Full Name: Ralph Edward Tresvant (properly pronounced Tre'-Vaunt), Jr.
Nicknames: Rizz, Mr. Sensitivity, etc.
Birthdate: May 16, 1968
Astro Sign: Taurus
Birthplace: Roxbury, Mass.
Parents: Patricia Ann Tresvant (RIP), Ralph Edward Tresvant, Sr.
Siblings: Sister- LaTonya Ann Tresvant, Brother- Andre Tresvant
Favorite Foods: Seafood, Soulfood
Favorite Sport: Basketball
Self-description: "Shy and quiet at times"
Favorite Color: Red
Instruments Played: Keyboard, Drums
Hobbies: anything to do with music
Habits: Gritting his teeth
Other Facts: Started walking at about 9 months, tried to say "Mama" and "Dada" at 7 or 8 months but didn't hold conversations until about 1 1/2
Ralph Tresvant was born premature on May 16, 1968 to Patricia Tresvant and Ralph Hall, Sr. Ralph grew up in an apartment in the Orchard Park Development of Roxbury, Massachusetts on #8 Adams Street. He says about growing up in the projects, "We were really poor and real pressured; but I had a strong family, and that's what helped me keep it all together."
Ralph loved karate films as a child, especially Bruce Lee. New Edition's Michael Bivins says, "Ricky, Bobby, and I always wanted to perform, and we'd enter competitions without Ralph knowing and sometimes, an hour before we were to go on stage, we'd call him. He'd be at home watching karate films with his little brother and he'd go, 'Oh, man, I don't think I wanna do that,' and we'd say, 'How can we do the song if you're not here?' and we'd get him out."
School has also always seemed more important to Ralph than music. When he joined New Edition, he wasn't sure how serious he should be about his music. Even when New Edition released their debut album, he still wasn't sure a music career at such an early age was worth quitting school for. He still wanted to live up to his parents insistence of him staying in school.
"I just couldn't see any future in the music thing," he once admitted. "I mean, it was fun and all; but I was under so much pressure to get good grades and stay in school, it just didn't seem real."
Obviously, it was real. New Edition's first single, "Candy Girl," hit #1 on the Pop charts in Canada and the UK. Finally, after some "heavy discussions" with his family, Ralph and his family decided that a career in music might not be as bad as they once thought. And by New Edition's All For Love album, Ralph was a teen sex symbol with hundreds of girls longing to meet him.
Bobby Brown left New Edition in 1987 to persue a solo career and was replaced by Johnny Gill, who had been a friend of the members since Candy Girl. Johnny already had a few hits with Stacy Lattisaw, and since the group wanted someone with status, he joined the group.
Ralph explains, "There was a lot of talent in the group that people weren't noticing. See, in the group we were all kind of playing a role; but something that could show people who we really were as individuals."
Ralph's statement proved to be true. Bobby Brown was one of the top R&B male performers with his "bad boy" image. Johnny Gill, who has a gospel voice but mostly sings R&B music, is one of the most respected artists in R&B. Bell Biv DeVoe was also a huge success with their new hip-hop sound. This success made people wonder where New Edition's soft-spoken lead singer, Ralph, was.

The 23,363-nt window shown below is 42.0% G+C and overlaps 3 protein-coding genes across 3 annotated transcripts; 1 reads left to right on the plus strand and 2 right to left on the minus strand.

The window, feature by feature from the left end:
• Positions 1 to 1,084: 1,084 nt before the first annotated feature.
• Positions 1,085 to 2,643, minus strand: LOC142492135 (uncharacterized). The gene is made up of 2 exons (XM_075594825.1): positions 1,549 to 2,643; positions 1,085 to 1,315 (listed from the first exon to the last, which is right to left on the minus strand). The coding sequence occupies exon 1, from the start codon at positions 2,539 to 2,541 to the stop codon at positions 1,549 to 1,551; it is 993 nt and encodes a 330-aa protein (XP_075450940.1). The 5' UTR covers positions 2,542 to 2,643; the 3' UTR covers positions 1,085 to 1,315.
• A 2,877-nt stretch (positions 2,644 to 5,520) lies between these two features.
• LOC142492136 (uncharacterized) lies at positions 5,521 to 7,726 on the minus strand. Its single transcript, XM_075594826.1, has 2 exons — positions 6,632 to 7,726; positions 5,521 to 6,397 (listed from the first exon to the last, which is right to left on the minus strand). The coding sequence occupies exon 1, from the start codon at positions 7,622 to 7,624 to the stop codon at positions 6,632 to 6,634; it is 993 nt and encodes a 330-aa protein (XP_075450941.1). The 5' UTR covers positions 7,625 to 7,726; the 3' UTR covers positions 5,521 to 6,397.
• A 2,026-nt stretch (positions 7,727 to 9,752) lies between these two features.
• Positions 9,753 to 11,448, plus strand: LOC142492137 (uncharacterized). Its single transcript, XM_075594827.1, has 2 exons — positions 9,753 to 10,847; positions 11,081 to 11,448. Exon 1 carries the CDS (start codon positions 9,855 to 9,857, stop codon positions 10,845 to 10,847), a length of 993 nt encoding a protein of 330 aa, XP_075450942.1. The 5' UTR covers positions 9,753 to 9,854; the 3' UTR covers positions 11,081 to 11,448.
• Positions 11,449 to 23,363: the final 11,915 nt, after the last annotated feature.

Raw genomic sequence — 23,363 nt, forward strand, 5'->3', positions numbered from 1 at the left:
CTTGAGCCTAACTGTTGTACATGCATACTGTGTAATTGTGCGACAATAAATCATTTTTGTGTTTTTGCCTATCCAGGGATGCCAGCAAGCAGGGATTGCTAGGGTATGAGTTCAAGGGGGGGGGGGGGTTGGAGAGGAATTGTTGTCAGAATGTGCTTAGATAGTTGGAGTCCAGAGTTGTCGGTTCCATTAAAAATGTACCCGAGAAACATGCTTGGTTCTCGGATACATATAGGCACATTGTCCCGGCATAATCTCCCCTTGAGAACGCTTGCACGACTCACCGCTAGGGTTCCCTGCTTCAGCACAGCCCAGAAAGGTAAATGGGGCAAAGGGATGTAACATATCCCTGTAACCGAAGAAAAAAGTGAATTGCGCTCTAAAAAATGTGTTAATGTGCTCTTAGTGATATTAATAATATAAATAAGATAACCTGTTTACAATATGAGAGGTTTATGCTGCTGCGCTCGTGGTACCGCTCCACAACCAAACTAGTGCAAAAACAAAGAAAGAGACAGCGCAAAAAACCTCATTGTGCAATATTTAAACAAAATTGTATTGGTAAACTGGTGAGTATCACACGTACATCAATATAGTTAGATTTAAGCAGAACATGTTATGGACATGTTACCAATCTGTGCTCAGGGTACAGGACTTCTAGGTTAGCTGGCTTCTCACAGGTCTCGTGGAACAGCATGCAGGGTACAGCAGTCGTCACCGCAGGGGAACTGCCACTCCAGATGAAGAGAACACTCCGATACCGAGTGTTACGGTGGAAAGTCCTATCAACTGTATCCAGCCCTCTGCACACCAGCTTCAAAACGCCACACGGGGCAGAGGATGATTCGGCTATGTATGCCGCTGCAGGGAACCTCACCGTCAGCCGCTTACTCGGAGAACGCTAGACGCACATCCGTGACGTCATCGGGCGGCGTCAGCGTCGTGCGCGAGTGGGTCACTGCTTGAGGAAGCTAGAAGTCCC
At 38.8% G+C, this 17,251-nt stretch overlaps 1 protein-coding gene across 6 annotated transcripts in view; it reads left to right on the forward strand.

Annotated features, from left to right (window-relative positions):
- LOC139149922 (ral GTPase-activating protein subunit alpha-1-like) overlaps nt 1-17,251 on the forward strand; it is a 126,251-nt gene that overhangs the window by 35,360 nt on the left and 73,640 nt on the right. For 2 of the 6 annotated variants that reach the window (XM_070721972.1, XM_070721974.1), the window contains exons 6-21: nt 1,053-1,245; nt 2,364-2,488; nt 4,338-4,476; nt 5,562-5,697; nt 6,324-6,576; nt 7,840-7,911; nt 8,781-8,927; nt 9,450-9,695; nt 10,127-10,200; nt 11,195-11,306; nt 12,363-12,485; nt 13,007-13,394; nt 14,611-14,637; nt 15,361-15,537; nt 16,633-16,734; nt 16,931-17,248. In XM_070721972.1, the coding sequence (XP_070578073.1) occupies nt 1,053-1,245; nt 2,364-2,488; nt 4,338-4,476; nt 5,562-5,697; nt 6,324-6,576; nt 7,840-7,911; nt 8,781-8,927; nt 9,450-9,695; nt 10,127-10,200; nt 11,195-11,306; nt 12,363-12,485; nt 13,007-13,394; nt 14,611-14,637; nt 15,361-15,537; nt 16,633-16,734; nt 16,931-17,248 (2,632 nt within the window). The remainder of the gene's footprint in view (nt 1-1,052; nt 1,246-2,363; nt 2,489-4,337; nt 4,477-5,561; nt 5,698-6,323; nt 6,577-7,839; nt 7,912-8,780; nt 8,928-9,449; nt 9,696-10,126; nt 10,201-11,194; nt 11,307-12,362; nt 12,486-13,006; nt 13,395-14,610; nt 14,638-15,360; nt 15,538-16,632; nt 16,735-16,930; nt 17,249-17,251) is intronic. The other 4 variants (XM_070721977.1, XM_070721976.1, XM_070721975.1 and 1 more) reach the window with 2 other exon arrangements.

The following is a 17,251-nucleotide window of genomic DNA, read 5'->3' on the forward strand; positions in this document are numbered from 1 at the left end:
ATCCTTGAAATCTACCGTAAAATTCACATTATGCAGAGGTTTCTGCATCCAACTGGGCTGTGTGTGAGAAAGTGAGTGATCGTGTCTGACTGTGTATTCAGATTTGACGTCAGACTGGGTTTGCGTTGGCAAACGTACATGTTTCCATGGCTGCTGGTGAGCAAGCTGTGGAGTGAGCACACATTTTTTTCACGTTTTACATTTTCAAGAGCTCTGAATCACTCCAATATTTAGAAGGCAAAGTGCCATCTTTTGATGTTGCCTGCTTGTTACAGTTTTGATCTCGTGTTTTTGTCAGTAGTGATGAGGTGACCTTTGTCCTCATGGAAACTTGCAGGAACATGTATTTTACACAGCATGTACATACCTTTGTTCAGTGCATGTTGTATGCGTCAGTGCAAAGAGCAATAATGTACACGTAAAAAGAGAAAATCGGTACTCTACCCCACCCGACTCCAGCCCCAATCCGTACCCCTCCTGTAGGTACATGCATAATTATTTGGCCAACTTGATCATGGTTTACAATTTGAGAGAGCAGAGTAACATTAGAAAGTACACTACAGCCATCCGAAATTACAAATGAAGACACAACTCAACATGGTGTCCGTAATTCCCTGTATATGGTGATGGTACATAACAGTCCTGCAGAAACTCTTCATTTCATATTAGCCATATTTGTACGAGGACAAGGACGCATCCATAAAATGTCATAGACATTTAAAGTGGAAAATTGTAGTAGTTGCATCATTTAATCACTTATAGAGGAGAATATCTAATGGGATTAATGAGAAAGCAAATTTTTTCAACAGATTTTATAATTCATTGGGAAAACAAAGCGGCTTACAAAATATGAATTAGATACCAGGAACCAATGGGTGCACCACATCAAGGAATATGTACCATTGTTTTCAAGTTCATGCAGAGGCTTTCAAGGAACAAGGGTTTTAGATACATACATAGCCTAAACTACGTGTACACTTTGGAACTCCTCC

"I was trying to decide which way to go. Should I try to fit in with what people wanted me to be? Or should I just be what I feel? I wanted to wait until I was sure I could do the right thing."
Ralph couldn't decide what to do, so he went to the same people who helped him decide if he should have a career in music - his family. They, again, helped him decide which way to go.
"I decided to go with what I'm really all about - standing up for family values and speaking to anybody who's willing to go against all the things going against them. When you get down to it, there's nothing much you can do except go along with what you're worth. That's the message I'm trying to get out."
Once again, Ralph and his family made the right choice. His first single, "Sensitivity," was #1 on the R&B charts and #4 on the Pop charts for 20 weeks. His self-titled debut album also featured the hits "Rated R," "Stone Cold Gentleman," and "Do What I Gotta Do," which was #4 on the R&B charts. With all this, critics named Ralph the "Gentleman of Soul." His voice has even compared to entertainers such as Eddie Kendricks and David Ruffin.
Ralph smiles at the comparison but says, "I wasn't trying to be like anyone. I just went into the studio and tried to make the best album I could. If anything, the only man I tried to copy is my dad. My dad is a very well-dressed man with a lot of style.
"Another thing I wanted to accomplish with the release of my solo album was to show my female fans that I really appreciate them and respect them. There are a lot of guys out there doing something different with their music, but I couldn't see doing that. I made sure that on my songs I hold ladies in high esteem."